minX: 0,
		maxX: getDraggableWidth() * -1
	,
	edgeResistance: 1,
	onDragStart: () => st.disable(),
	onDragEnd: () => st.enable(),
	onDrag: () => 
		const left = track.getBoundingClientRect().left * -1
		const width = getDraggableWidth()
		const useableHeight = getUseableHeight()
		const y = gsap.utils.mapRange(0, width, 0, useableHeight, left)
		
    st.scroll(y)
  
)

When we use the Inertia plugin, we want to call the same function during the “throw” part of the interaction – after the user lets go of the element, but while maintaining the momentum. So let’s write this as a separate function that we can call both:

const updatePosition = () => 
	const left = track.getBoundingClientRect().left * -1
	const width = getDraggableWidth()
	const useableHeight = getUseableHeight()
	const y = gsap.utils.mapRange(0, width, 0, useableHeight, left)

	st.scroll(y)


const draggableInstance = Draggable.create(track, 
	type: 'x',
	inertia: true,
	bounds: 
		minX: 0,
		maxX: getDraggableWidth() * -1
	,
	edgeResistance: 1,
	onDragStart: () => st.disable(),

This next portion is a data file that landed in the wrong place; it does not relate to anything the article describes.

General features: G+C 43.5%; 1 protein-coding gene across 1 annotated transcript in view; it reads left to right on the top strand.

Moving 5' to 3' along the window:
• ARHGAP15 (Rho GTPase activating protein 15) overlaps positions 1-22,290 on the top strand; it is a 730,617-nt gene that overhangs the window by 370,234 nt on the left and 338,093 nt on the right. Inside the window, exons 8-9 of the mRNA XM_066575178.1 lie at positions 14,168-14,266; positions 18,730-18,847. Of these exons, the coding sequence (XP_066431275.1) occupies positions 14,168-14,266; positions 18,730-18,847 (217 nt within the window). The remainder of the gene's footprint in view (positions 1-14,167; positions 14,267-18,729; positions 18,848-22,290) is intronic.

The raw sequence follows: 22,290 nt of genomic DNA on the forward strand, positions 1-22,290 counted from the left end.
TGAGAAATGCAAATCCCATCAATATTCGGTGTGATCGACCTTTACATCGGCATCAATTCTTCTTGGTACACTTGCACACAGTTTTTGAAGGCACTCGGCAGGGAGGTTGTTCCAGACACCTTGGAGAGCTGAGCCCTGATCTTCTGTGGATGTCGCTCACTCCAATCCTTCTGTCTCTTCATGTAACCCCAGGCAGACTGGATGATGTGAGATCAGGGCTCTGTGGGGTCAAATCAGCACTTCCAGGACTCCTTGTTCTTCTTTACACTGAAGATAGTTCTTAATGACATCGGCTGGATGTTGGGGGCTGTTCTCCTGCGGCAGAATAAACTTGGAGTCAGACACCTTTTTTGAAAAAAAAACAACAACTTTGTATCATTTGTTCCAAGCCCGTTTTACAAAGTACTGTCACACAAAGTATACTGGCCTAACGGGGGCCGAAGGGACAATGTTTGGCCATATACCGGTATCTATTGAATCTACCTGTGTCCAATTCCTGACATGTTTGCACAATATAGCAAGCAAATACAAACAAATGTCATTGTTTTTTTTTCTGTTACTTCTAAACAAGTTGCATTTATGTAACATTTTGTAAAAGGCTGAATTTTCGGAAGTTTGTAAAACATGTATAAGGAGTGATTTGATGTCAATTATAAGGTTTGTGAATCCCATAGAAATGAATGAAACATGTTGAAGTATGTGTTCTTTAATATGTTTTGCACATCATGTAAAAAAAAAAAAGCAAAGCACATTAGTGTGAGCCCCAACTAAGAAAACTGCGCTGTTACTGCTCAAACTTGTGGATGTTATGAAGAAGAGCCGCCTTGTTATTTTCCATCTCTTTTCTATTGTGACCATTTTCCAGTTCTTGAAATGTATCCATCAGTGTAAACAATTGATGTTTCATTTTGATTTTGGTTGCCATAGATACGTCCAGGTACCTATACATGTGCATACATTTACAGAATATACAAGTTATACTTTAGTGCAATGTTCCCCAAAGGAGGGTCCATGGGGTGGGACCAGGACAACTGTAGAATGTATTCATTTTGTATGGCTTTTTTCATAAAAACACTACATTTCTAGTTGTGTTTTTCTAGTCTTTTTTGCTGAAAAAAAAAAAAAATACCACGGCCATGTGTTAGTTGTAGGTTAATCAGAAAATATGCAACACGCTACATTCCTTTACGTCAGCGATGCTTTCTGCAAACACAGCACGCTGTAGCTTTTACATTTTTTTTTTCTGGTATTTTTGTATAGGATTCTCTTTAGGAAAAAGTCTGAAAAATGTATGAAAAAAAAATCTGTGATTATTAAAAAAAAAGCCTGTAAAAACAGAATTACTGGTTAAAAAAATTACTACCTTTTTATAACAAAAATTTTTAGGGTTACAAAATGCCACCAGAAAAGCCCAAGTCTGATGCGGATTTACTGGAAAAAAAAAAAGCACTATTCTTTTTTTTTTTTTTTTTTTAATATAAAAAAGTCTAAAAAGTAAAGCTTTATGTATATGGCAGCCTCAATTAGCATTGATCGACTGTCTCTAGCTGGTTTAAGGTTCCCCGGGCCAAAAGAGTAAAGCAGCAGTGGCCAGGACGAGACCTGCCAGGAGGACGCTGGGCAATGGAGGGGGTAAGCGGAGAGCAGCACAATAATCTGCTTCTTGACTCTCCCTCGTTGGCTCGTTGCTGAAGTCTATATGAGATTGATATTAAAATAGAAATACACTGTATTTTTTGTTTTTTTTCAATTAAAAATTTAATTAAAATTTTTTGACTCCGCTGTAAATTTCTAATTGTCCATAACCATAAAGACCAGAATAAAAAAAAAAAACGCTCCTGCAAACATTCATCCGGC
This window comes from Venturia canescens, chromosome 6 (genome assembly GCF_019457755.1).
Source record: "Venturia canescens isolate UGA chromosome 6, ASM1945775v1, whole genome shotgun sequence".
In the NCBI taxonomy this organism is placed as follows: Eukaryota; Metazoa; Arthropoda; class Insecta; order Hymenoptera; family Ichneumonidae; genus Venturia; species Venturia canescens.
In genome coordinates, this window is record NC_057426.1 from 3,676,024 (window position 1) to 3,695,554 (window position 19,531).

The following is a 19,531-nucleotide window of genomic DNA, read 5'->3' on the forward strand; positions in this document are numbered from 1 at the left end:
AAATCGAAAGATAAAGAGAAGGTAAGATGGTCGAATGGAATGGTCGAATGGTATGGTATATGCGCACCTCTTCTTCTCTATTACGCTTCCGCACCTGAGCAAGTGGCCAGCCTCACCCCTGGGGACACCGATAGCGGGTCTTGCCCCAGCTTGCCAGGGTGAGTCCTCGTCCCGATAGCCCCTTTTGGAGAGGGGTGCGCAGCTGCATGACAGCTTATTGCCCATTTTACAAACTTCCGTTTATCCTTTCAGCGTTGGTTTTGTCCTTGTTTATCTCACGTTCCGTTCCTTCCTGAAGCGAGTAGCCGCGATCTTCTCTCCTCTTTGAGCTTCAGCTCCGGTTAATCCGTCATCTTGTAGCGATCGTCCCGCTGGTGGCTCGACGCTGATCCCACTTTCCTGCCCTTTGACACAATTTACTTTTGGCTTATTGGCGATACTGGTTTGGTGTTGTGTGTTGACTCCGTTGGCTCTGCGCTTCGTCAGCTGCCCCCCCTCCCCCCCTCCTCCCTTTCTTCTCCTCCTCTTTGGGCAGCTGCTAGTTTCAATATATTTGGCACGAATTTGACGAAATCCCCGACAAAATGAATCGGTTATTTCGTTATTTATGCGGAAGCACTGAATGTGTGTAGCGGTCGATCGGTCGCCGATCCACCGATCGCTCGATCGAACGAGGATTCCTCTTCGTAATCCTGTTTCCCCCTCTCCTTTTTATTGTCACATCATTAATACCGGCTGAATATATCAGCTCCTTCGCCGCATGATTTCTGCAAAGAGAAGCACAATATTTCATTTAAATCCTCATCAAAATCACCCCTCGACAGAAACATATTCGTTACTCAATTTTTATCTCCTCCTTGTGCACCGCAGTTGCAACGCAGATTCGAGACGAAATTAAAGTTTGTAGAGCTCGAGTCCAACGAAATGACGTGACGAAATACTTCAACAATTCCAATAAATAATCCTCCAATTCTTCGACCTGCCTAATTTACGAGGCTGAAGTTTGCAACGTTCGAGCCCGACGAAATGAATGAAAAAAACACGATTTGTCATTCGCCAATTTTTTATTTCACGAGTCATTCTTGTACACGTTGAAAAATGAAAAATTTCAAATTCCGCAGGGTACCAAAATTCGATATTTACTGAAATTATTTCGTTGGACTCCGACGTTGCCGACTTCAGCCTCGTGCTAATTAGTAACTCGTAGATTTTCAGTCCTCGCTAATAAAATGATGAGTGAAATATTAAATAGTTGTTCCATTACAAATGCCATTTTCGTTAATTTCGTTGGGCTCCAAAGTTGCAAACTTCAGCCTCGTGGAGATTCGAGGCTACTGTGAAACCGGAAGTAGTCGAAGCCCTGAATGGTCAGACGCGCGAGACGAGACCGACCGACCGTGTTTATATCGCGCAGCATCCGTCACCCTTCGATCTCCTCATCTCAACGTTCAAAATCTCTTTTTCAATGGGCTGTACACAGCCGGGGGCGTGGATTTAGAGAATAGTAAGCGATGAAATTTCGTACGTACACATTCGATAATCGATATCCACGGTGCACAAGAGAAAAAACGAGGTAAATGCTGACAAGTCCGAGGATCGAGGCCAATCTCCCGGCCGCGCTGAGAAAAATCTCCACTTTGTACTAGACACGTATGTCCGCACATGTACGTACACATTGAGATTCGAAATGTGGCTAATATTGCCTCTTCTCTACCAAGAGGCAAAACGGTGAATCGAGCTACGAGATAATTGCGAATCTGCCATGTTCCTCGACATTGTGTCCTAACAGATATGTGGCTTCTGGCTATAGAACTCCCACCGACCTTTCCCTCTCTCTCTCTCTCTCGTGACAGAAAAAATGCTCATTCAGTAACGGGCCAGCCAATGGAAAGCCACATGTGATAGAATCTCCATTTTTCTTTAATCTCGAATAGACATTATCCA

onDragEnd: () => st.enable(),
	onDrag: updatePosition,
	onThrowUpdate: updatePosition
)

Now our scroll position and timeline trajectory should be perfectly synchronized as we scroll through the page or Drag the route.

Click navigation

We also want users to be able to scroll to the desired section by clicking on any of the timeline links. we could have Do this with JS, but we do not necessarily have to: CSS has a feature that allows smooth scrolling within the page, and is supported by most modern browsers (Safari is currently the exception). All we need is one line of CSS, and our users will seamlessly scroll to the desired section by clicking:

html 
	scroll-behavior: smooth;

accessibility

It’s good practice to consider users who may be traffic sensitive, so let’s include a prefers-reduced-motion Media query to ensure that users who have specified a system-level preference for reduced traffic will jump straight to the relevant section instead:

@media (prefers-reduced-motion: no-preference) 
	html 
		scroll-behavior: smooth;